VOLGOGRAD, Russia (Reuters) - The jeers that rained down on Japan during their 1-0 defeat by Poland in Volgograd may suggest otherwise, but the Samurai Blue’s unedifying decision to wind down the clock and forgo the push for an equaliser had ‘fair play’ at its heart.
The defeat left Japan on the same points, goals and goal difference as Senegal, who were also 1-0 losers on Wednesday to Colombia in Samara, but it was Akira Nishino’s side that snuck into the last 16 at the expense of the Africans.
With Poland already eliminated and Colombia booking their ticket with the defeat of Senegal, it came down to a technicality to decide the runners-up in the group.
With Japan and Senegal having drawn 2-2, the sides were split in a World Cup first by FIFA’s new tie-breaking ‘fair play’ regulation, which compared the sides’ disciplinary records across their three group matches.
Under the system, a yellow card counts as minus one point, while an indirect red is minus three. A direct red card would cost four points.
With two fewer yellow cards, Japan’s tally of minus-four points was two better than Senegal, who may feel aggrieved at being sent home for a reason other than the quality of their football.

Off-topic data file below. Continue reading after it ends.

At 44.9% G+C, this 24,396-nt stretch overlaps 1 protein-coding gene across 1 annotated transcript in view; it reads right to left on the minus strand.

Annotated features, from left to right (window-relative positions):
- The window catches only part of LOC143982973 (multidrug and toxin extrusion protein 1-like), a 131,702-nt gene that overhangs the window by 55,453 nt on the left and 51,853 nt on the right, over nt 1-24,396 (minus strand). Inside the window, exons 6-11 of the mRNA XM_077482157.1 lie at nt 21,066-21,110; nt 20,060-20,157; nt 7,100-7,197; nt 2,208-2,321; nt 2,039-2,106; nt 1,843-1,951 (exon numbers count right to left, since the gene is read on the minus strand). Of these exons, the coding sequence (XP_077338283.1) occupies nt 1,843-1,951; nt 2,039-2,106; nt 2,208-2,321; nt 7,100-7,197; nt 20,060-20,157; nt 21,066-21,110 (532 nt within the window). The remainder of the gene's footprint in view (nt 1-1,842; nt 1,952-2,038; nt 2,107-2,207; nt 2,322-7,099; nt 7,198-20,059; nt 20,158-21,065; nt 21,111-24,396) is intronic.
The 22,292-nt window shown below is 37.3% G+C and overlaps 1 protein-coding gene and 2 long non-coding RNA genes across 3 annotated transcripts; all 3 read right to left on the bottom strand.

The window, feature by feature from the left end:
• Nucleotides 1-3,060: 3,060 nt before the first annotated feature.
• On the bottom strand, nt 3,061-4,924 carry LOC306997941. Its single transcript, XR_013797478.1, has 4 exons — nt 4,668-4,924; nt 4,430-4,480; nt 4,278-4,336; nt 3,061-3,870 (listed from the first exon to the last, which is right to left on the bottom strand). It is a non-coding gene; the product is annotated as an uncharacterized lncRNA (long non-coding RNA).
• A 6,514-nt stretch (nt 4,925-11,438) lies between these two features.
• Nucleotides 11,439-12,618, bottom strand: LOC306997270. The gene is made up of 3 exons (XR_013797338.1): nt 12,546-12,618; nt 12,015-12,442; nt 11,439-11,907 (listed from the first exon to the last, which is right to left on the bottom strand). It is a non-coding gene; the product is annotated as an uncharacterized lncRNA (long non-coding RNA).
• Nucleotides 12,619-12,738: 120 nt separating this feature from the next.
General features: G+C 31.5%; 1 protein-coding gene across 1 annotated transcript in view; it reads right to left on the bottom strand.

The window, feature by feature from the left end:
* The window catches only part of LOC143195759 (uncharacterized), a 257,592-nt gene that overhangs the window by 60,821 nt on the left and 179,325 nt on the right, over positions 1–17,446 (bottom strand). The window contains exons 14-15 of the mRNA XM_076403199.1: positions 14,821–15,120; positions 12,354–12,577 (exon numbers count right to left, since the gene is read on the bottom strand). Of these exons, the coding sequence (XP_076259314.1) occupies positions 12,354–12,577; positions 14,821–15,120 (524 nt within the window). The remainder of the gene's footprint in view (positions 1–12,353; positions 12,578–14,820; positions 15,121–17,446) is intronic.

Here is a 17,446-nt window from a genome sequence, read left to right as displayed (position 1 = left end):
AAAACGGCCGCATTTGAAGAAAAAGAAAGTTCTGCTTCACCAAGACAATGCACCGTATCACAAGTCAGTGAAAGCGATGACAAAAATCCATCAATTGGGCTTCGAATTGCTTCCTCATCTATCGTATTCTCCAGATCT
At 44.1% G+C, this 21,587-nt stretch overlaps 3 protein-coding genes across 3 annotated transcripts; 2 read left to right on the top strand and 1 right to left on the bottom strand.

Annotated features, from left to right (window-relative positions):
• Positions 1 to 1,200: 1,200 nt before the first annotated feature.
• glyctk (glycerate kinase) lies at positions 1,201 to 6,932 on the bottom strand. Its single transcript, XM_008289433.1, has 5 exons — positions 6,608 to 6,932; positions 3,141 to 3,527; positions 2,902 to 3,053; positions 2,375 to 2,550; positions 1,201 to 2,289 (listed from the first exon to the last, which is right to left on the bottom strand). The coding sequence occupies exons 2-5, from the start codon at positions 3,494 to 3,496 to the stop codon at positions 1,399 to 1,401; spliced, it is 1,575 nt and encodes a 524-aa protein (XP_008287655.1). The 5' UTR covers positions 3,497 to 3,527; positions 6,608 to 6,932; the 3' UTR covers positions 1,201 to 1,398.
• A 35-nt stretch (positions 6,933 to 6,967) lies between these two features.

Japan, of course, will be toasting the system, and they were more than happy to exploit it on field after learning of Yerry Mina’s second-half winner for Colombia in the Senegal match, which set up the ‘fair play’ tiebreaker.
All thoughts of pushing for an equaliser were banished, and the booing from the Volgograd terraces became increasingly vociferous as Japan hogged the ball at the back in a match that descended into a lifeless training drill.
Nishino murmured his regrets in the post-match media conference about the manner of Japan’s progression, but he is unlikely to be beating himself up about it too much.
After a win over 10-man Colombia and the draw against Senegal, Japan had done just enough to become the only Asian side in the knockout rounds.
“I decided that I was going to rely on the other match’s result,” he told reporters.
“We were not happy about the situation of course. It was not intentional.
“It was not our intention to stay trailing in the match and rely on the other match’s result.
“However, it was a very tough and risky situation.”
Cisse said it was “sad” and a “shame” for Senegal to go out in such a way, and conceded that maybe his players had been too committed in their tackling.
But he said he could not really have instructed them to avoid drawing yellow cards.
“We haven’t qualified because of fair play,” he said.
“Senegal has not qualified because we don’t deserve it.”
Reporting by Ian Ransom in Kazan, Russia; Additional reporting by Mark Gleeson; Editing by Ian Chadband